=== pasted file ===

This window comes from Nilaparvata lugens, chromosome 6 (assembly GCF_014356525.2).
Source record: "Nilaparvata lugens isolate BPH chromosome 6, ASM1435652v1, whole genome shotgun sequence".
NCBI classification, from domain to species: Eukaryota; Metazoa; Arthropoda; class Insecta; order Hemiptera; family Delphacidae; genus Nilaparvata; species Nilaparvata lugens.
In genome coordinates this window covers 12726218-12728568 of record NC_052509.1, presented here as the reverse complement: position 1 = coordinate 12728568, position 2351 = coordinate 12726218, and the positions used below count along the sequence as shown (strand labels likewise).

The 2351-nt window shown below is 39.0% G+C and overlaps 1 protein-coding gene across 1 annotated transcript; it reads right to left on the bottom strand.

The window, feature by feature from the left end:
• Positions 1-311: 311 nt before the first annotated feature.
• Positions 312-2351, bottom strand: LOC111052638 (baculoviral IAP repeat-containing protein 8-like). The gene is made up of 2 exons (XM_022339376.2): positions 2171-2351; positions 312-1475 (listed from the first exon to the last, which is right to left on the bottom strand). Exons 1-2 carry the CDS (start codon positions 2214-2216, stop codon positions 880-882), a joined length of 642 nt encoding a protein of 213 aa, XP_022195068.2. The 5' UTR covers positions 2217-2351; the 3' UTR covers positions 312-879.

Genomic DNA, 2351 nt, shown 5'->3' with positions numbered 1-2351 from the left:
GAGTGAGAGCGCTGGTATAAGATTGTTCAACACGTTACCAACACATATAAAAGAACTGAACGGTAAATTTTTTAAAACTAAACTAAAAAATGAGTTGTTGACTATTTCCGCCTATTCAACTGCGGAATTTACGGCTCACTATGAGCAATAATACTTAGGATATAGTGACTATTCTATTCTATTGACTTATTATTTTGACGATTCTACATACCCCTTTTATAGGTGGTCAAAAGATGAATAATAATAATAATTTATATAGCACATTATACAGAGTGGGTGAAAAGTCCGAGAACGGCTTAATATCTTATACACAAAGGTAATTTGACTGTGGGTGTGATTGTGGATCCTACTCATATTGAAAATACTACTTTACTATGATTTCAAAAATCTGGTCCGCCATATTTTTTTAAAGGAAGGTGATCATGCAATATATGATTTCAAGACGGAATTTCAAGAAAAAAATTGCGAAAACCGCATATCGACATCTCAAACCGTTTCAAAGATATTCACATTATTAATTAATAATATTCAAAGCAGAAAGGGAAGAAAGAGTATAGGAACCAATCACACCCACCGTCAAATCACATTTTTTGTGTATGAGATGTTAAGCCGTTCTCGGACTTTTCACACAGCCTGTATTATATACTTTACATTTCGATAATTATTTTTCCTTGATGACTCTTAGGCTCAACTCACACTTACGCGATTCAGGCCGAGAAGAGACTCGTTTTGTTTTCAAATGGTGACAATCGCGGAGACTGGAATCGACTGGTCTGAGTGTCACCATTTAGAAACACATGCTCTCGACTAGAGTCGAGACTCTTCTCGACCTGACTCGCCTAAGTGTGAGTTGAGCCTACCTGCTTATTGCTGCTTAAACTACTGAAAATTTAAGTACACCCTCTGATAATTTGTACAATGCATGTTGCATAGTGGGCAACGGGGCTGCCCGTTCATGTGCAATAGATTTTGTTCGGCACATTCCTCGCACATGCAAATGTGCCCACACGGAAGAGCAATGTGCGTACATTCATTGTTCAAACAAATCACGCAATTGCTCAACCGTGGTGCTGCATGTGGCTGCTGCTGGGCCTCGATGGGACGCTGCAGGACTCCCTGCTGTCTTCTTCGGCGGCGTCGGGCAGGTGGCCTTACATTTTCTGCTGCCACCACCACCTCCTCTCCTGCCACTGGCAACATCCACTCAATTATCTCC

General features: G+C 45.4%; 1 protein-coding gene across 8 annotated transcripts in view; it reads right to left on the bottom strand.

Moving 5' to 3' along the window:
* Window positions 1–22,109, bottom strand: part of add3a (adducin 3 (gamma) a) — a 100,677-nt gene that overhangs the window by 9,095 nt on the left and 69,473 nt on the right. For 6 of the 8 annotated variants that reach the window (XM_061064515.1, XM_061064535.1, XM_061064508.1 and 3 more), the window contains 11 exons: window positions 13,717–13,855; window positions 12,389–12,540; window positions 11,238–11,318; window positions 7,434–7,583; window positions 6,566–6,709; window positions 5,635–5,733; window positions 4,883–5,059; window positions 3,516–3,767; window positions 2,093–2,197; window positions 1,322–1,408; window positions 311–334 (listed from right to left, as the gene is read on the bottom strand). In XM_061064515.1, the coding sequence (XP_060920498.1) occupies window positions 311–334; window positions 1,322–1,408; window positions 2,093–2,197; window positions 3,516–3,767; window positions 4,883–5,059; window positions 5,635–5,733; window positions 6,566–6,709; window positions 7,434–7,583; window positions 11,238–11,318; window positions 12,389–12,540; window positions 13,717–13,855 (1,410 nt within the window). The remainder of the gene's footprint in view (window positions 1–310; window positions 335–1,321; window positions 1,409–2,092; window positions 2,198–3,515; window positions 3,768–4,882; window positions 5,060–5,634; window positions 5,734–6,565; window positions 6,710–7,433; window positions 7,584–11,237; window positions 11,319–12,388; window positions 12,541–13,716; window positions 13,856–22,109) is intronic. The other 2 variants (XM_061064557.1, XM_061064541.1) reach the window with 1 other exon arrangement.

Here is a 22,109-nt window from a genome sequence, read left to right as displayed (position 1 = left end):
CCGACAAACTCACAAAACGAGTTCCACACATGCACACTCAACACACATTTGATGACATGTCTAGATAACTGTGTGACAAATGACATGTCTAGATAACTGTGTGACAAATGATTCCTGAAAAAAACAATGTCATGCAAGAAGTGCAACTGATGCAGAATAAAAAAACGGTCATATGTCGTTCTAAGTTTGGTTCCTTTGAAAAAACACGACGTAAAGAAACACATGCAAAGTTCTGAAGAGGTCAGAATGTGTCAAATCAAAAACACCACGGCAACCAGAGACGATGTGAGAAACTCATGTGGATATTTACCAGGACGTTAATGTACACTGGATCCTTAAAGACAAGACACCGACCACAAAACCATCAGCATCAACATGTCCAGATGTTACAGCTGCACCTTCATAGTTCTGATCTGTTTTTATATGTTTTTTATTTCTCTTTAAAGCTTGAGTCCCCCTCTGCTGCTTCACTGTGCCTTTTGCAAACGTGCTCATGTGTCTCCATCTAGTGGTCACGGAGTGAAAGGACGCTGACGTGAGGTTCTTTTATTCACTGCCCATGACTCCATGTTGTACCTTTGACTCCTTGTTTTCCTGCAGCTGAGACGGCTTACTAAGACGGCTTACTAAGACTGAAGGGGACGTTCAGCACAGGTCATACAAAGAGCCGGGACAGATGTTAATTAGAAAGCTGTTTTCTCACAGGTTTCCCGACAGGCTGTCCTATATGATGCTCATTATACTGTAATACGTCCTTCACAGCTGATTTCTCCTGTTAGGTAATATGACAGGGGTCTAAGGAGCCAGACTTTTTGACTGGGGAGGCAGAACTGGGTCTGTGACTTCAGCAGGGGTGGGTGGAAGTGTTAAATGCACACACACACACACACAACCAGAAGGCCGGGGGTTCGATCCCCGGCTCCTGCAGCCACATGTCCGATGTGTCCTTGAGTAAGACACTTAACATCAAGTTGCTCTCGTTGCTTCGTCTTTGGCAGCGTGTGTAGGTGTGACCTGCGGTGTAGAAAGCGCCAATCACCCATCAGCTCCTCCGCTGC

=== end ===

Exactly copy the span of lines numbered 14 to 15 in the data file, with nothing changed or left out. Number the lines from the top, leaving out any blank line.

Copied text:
Here is a 22,109-nt window from a genome sequence, read left to right as displayed (position 1 = left end):
CCGACAAACTCACAAAACGAGTTCCACACATGCACACTCAACACACATTTGATGACATGTCTAGATAACTGTGTGACAAATGACATGTCTAGATAACTGTGTGACAAATGATTCCTGAAAAAAACAATGTCATGCAAGAAGTGCAACTGATGCAGAATAAAAAAACGGTCATATGTCGTTCTAAGTTTGGTTCCTTTGAAAAAACACGACGTAAAGAAACACATGCAAAGTTCTGAAGAGGTCAGAATGTGTCAAATCAAAAACACCACGGCAACCAGAGACGATGTGAGAAACTCATGTGGATATTTACCAGGACGTTAATGTACACTGGATCCTTAAAGACAAGACACCGACCACAAAACCATCAGCATCAACATGTCCAGATGTTACAGCTGCACCTTCATAGTTCTGATCTGTTTTTATATGTTTTTTATTTCTCTTTAAAGCTTGAGTCCCCCTCTGCTGCTTCACTGTGCCTTTTGCAAACGTGCTCATGTGTCTCCATCTAGTGGTCACGGAGTGAAAGGACGCTGACGTGAGGTTCTTTTATTCACTGCCCATGACTCCATGTTGTACCTTTGACTCCTTGTTTTCCTGCAGCTGAGACGGCTTACTAAGACGGCTTACTAAGACTGAAGGGGACGTTCAGCACAGGTCATACAAAGAGCCGGGACAGATGTTAATTAGAAAGCTGTTTTCTCACAGGTTTCCCGACAGGCTGTCCTATATGATGCTCATTATACTGTAATACGTCCTTCACAGCTGATTTCTCCTGTTAGGTAATATGACAGGGGTCTAAGGAGCCAGACTTTTTGACTGGGGAGGCAGAACTGGGTCTGTGACTTCAGCAGGGGTGGGTGGAAGTGTTAAATGCACACACACACACACACAACCAGAAGGCCGGGGGTTCGATCCCCGGCTCCTGCAGCCACATGTCCGATGTGTCCTTGAGTAAGACACTTAACATCAAGTTGCTCTCGTTGCTTCGTCTTTGGCAGCGTGTGTAGGTGTGACCTGCGGTGTAGAAAGCGCCAATCACCCATCAGCTCCTCCGCTGC